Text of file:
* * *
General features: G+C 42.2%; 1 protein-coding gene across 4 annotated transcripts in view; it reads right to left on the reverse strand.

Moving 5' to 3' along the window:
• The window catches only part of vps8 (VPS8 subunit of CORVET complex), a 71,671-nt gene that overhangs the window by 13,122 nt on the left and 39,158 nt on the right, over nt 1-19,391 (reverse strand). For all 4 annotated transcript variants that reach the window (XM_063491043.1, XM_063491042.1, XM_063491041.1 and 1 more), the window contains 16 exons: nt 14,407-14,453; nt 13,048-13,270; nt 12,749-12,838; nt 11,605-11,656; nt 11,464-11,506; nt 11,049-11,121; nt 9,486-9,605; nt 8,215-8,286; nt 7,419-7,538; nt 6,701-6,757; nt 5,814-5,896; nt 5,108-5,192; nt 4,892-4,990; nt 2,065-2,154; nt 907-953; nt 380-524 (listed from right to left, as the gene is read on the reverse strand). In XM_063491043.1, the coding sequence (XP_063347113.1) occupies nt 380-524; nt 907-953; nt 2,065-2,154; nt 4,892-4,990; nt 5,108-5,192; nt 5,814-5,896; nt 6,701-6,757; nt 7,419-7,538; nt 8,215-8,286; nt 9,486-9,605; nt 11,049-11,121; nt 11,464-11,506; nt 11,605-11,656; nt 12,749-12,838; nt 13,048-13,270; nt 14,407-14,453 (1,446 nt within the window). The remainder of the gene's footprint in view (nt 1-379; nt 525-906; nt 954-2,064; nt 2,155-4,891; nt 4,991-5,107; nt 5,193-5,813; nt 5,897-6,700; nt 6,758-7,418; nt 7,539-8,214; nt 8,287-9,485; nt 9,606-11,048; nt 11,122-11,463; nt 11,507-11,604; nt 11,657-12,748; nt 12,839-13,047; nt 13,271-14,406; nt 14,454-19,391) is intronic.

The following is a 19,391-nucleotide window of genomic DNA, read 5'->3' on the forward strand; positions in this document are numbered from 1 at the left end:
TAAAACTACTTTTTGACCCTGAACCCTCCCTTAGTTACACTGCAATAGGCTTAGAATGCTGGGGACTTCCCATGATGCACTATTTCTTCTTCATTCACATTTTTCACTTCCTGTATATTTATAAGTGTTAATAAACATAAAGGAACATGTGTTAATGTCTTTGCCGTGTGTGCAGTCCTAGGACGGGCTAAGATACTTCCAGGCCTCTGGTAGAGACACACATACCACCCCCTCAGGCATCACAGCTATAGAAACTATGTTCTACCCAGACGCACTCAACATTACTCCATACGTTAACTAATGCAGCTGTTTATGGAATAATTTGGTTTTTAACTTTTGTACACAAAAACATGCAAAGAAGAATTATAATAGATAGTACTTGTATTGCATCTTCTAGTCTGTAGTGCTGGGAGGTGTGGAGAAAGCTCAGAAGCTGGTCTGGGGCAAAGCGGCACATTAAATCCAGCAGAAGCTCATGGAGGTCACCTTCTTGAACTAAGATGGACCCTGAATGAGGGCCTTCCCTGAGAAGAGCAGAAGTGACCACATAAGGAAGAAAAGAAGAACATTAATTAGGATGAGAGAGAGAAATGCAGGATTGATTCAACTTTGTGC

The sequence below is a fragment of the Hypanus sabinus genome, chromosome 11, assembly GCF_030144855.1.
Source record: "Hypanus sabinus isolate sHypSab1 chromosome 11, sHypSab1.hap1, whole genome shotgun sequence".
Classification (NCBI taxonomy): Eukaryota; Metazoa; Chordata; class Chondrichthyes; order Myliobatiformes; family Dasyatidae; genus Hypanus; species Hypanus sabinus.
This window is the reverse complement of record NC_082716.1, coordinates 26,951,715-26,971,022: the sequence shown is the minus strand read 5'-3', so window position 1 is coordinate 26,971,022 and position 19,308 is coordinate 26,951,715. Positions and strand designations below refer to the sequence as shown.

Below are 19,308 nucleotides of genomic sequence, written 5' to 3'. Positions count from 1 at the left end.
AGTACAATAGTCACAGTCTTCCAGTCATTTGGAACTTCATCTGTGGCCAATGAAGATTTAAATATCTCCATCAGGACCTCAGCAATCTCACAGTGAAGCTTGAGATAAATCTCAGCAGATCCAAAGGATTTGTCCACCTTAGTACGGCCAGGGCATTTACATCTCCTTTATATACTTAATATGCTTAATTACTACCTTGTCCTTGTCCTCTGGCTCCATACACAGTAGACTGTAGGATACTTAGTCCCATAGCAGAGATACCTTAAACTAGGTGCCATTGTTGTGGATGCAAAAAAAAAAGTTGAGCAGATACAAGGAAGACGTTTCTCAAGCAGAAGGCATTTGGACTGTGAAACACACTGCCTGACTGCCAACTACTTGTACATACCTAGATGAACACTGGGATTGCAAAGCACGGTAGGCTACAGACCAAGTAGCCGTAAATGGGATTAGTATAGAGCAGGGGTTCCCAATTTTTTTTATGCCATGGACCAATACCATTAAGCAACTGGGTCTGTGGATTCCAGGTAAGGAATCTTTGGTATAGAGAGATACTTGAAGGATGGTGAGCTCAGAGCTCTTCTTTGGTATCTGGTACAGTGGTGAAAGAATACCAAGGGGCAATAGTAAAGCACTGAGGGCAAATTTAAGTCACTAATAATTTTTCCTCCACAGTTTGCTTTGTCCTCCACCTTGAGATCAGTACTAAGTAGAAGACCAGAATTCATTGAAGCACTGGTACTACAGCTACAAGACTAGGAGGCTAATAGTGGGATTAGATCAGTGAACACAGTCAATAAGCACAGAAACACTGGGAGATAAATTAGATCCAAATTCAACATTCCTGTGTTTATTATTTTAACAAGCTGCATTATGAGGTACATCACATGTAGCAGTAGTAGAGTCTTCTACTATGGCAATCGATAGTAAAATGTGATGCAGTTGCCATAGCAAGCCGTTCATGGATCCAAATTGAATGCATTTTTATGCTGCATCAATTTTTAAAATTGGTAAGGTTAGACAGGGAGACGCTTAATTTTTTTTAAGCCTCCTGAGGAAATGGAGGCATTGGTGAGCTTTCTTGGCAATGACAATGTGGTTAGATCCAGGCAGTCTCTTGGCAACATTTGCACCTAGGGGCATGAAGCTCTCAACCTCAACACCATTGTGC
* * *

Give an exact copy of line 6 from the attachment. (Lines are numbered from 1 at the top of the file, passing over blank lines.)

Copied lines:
The sequence below is a fragment of the Hypanus sabinus genome, chromosome 11, assembly GCF_030144855.1.